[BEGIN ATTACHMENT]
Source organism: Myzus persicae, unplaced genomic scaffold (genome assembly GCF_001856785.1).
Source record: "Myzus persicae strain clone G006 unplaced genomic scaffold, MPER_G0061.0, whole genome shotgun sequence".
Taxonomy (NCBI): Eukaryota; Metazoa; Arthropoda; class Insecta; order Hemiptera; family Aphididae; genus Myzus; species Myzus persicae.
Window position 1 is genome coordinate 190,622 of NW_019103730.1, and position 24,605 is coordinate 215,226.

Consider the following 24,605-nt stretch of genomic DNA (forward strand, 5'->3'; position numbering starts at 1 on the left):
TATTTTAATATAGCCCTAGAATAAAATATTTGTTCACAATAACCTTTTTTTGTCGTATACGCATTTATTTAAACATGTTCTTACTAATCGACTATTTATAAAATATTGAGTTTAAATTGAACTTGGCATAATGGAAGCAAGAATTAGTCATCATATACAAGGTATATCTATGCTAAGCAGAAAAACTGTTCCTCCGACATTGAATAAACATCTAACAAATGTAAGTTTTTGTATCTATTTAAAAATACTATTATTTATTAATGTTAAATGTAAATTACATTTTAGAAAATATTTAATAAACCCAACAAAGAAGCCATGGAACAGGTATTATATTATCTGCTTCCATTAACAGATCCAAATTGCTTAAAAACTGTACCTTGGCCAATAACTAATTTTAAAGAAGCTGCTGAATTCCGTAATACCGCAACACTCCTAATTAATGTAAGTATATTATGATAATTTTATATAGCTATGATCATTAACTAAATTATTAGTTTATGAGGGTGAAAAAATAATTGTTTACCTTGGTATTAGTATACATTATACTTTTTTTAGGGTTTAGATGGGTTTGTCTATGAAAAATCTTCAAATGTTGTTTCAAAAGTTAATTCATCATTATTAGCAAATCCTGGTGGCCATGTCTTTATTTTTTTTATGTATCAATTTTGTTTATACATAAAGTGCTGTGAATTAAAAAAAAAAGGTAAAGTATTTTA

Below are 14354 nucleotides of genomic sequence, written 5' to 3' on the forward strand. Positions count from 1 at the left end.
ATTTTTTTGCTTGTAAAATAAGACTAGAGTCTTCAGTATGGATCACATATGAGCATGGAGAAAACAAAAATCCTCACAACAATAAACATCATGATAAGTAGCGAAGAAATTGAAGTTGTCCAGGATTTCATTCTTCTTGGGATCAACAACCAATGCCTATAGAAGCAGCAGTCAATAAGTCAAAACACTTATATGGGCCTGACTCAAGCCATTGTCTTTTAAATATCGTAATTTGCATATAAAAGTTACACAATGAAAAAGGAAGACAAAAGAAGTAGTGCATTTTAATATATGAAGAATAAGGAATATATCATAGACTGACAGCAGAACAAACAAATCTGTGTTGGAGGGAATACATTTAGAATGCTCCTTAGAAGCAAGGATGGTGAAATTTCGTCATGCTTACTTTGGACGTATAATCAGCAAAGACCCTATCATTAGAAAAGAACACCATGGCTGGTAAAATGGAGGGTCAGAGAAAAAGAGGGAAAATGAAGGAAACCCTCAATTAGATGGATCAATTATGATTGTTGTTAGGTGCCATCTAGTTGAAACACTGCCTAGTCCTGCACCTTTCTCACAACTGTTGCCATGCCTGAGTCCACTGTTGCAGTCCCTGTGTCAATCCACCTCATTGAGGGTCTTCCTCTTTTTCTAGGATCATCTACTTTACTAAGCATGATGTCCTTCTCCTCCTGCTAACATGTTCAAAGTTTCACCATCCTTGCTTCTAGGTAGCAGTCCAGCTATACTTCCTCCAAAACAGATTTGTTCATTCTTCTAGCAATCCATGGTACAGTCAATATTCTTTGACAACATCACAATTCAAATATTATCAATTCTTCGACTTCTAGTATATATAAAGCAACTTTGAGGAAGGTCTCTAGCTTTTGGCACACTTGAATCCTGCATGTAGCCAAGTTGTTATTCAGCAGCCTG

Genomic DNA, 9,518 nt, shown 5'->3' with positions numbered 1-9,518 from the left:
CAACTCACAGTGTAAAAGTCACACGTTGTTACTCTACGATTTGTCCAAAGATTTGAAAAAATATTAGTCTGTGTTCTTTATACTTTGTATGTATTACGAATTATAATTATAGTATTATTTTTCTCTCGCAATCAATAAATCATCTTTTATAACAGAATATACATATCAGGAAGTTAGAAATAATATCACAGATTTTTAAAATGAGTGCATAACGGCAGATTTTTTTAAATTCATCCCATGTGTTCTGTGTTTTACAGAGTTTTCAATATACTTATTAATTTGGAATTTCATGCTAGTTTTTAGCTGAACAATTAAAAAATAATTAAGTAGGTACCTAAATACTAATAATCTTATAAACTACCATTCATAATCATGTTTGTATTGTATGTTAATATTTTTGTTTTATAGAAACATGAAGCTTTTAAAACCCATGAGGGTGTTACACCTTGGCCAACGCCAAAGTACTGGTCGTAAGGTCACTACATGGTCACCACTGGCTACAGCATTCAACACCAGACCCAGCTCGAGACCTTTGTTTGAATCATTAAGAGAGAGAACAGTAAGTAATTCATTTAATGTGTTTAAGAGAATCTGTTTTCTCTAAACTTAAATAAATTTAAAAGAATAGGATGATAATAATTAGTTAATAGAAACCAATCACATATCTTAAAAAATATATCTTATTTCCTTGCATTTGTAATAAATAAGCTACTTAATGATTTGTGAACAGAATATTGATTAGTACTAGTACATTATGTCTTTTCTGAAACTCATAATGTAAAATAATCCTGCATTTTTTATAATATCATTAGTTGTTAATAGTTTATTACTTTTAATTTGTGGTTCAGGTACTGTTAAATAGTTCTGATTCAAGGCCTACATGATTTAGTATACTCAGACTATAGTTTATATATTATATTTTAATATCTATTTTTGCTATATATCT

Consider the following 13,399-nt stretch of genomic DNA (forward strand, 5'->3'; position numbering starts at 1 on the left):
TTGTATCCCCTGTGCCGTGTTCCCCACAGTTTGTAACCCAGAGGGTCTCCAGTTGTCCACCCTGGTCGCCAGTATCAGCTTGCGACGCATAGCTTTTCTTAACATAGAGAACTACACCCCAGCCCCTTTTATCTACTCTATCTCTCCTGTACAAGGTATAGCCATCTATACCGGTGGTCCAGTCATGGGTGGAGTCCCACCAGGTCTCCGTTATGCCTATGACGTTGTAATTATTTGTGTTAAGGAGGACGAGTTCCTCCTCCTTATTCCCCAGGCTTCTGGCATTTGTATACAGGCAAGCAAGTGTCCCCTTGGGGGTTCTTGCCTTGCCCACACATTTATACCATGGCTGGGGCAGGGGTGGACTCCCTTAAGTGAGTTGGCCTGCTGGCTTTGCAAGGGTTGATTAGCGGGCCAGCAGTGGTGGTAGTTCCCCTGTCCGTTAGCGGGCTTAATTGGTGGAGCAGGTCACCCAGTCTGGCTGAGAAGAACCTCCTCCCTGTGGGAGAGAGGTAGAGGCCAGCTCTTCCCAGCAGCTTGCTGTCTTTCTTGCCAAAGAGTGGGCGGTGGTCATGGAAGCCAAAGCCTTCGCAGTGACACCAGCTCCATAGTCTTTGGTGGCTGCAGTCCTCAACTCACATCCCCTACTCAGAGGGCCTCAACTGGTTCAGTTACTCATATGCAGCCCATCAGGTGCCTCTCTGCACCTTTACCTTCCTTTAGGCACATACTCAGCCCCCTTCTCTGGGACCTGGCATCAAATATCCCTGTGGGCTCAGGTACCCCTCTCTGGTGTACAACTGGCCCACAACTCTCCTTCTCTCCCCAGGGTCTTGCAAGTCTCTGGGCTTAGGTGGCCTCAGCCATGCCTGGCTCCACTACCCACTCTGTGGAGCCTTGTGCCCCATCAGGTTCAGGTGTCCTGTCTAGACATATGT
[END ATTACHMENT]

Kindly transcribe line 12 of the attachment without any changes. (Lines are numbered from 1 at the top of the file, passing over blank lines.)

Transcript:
TTGTATCCCCTGTGCCGTGTTCCCCACAGTTTGTAACCCAGAGGGTCTCCAGTTGTCCACCCTGGTCGCCAGTATCAGCTTGCGACGCATAGCTTTTCTTAACATAGAGAACTACACCCCAGCCCCTTTTATCTACTCTATCTCTCCTGTACAAGGTATAGCCATCTATACCGGTGGTCCAGTCATGGGTGGAGTCCCACCAGGTCTCCGTTATGCCTATGACGTTGTAATTATTTGTGTTAAGGAGGACGAGTTCCTCCTCCTTATTCCCCAGGCTTCTGGCATTTGTATACAGGCAAGCAAGTGTCCCCTTGGGGGTTCTTGCCTTGCCCACACATTTATACCATGGCTGGGGCAGGGGTGGACTCCCTTAAGTGAGTTGGCCTGCTGGCTTTGCAAGGGTTGATTAGCGGGCCAGCAGTGGTGGTAGTTCCCCTGTCCGTTAGCGGGCTTAATTGGTGGAGCAGGTCACCCAGTCTGGCTGAGAAGAACCTCCTCCCTGTGGGAGAGAGGTAGAGGCCAGCTCTTCCCAGCAGCTTGCTGTCTTTCTTGCCAAAGAGTGGGCGGTGGTCATGGAAGCCAAAGCCTTCGCAGTGACACCAGCTCCATAGTCTTTGGTGGCTGCAGTCCTCAACTCACATCCCCTACTCAGAGGGCCTCAACTGGTTCAGTTACTCATATGCAGCCCATCAGGTGCCTCTCTGCACCTTTACCTTCCTTTAGGCACATACTCAGCCCCCTTCTCTGGGACCTGGCATCAAATATCCCTGTGGGCTCAGGTACCCCTCTCTGGTGTACAACTGGCCCACAACTCTCCTTCTCTCCCCAGGGTCTTGCAAGTCTCTGGGCTTAGGTGGCCTCAGCCATGCCTGGCTCCACTACCCACTCTGTGGAGCCTTGTGCCCCATCAGGTTCAGGTGTCCTGTCTAGACATATGT